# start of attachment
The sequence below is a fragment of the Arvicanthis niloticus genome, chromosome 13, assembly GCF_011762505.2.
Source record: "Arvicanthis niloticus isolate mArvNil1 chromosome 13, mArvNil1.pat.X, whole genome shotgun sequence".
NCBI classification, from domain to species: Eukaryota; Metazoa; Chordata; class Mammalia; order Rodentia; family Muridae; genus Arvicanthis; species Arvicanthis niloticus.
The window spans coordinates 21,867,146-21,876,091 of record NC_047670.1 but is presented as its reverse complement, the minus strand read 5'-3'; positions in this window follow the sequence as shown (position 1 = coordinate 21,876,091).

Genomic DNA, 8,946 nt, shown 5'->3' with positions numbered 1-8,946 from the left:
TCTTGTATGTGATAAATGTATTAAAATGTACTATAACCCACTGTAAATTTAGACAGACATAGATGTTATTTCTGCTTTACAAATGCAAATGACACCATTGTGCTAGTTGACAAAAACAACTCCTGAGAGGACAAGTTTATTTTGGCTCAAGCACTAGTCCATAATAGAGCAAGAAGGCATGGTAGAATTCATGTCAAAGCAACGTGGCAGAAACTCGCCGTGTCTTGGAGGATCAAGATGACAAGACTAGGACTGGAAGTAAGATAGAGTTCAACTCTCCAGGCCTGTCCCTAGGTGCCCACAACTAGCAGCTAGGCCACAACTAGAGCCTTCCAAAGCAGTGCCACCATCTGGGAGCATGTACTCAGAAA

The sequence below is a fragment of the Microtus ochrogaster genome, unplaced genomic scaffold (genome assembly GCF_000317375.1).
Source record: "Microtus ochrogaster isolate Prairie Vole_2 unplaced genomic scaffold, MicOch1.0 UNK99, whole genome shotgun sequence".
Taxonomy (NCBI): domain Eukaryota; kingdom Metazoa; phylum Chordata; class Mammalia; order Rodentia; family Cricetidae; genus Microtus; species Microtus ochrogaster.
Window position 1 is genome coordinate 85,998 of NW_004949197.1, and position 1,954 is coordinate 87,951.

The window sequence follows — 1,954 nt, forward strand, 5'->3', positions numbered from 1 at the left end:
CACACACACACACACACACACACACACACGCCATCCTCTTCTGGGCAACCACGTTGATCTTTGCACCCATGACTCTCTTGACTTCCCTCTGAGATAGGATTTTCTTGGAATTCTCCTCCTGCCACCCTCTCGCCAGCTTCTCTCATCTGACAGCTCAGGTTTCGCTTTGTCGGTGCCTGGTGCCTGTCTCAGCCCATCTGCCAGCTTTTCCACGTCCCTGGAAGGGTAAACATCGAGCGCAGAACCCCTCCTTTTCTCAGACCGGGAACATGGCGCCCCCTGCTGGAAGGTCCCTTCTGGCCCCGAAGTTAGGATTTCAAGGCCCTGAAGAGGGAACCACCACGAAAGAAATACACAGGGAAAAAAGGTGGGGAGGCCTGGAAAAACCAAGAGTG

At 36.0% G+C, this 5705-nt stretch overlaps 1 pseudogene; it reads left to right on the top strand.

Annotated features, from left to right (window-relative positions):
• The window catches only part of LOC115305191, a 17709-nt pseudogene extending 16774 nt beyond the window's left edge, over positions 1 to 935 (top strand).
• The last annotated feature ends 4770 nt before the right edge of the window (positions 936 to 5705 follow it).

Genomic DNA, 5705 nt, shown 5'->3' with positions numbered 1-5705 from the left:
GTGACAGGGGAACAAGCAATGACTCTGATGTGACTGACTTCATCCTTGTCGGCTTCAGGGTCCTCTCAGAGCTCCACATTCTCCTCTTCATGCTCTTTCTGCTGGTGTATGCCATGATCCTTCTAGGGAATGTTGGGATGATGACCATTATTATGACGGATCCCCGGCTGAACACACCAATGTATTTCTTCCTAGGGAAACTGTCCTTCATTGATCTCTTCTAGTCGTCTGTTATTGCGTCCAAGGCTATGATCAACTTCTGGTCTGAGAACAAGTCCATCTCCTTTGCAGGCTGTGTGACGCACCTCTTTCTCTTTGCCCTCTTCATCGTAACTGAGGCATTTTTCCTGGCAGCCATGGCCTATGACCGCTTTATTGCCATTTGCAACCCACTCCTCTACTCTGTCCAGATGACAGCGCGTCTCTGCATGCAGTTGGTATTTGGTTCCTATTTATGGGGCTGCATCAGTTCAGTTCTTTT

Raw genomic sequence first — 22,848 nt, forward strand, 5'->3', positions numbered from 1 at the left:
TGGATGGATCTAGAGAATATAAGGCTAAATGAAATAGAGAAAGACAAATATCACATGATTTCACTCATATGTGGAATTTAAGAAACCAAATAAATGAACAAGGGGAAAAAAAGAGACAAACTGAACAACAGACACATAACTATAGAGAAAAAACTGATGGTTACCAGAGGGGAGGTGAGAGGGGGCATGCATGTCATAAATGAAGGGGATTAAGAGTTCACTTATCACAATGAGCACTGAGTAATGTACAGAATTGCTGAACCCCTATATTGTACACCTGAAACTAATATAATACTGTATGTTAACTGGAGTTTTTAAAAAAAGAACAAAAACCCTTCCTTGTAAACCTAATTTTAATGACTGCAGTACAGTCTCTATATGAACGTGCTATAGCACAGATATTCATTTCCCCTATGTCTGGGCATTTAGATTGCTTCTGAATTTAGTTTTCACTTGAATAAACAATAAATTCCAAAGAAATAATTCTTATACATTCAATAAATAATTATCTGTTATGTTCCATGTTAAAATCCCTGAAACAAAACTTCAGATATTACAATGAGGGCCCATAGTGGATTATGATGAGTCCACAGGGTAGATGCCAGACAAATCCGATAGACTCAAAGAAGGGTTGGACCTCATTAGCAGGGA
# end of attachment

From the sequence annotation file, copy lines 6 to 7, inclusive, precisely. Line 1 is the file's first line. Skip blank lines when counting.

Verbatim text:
TCTTGTATGTGATAAATGTATTAAAATGTACTATAACCCACTGTAAATTTAGACAGACATAGATGTTATTTCTGCTTTACAAATGCAAATGACACCATTGTGCTAGTTGACAAAAACAACTCCTGAGAGGACAAGTTTATTTTGGCTCAAGCACTAGTCCATAATAGAGCAAGAAGGCATGGTAGAATTCATGTCAAAGCAACGTGGCAGAAACTCGCCGTGTCTTGGAGGATCAAGATGACAAGACTAGGACTGGAAGTAAGATAGAGTTCAACTCTCCAGGCCTGTCCCTAGGTGCCCACAACTAGCAGCTAGGCCACAACTAGAGCCTTCCAAAGCAGTGCCACCATCTGGGAGCATGTACTCAGAAA

The sequence below is a fragment of the Microtus ochrogaster genome, unplaced genomic scaffold (genome assembly GCF_000317375.1).